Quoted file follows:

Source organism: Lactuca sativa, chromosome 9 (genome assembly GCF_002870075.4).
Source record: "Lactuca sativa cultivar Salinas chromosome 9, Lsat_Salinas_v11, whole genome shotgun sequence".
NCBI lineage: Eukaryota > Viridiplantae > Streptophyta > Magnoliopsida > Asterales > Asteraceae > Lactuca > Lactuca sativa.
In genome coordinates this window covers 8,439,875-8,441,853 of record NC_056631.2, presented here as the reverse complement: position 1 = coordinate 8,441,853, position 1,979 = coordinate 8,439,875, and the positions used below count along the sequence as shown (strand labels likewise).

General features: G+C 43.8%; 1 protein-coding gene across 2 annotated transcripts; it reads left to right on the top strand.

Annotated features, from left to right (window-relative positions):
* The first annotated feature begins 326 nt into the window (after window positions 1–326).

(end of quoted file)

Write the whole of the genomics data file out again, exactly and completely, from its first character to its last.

Source organism: Lactuca sativa, chromosome 9 (genome assembly GCF_002870075.4).
Source record: "Lactuca sativa cultivar Salinas chromosome 9, Lsat_Salinas_v11, whole genome shotgun sequence".
NCBI lineage: Eukaryota > Viridiplantae > Streptophyta > Magnoliopsida > Asterales > Asteraceae > Lactuca > Lactuca sativa.
In genome coordinates this window covers 8,439,875-8,441,853 of record NC_056631.2, presented here as the reverse complement: position 1 = coordinate 8,441,853, position 1,979 = coordinate 8,439,875, and the positions used below count along the sequence as shown (strand labels likewise).

General features: G+C 43.8%; 1 protein-coding gene across 2 annotated transcripts; it reads left to right on the top strand.

Annotated features, from left to right (window-relative positions):
* The first annotated feature begins 326 nt into the window (after window positions 1–326).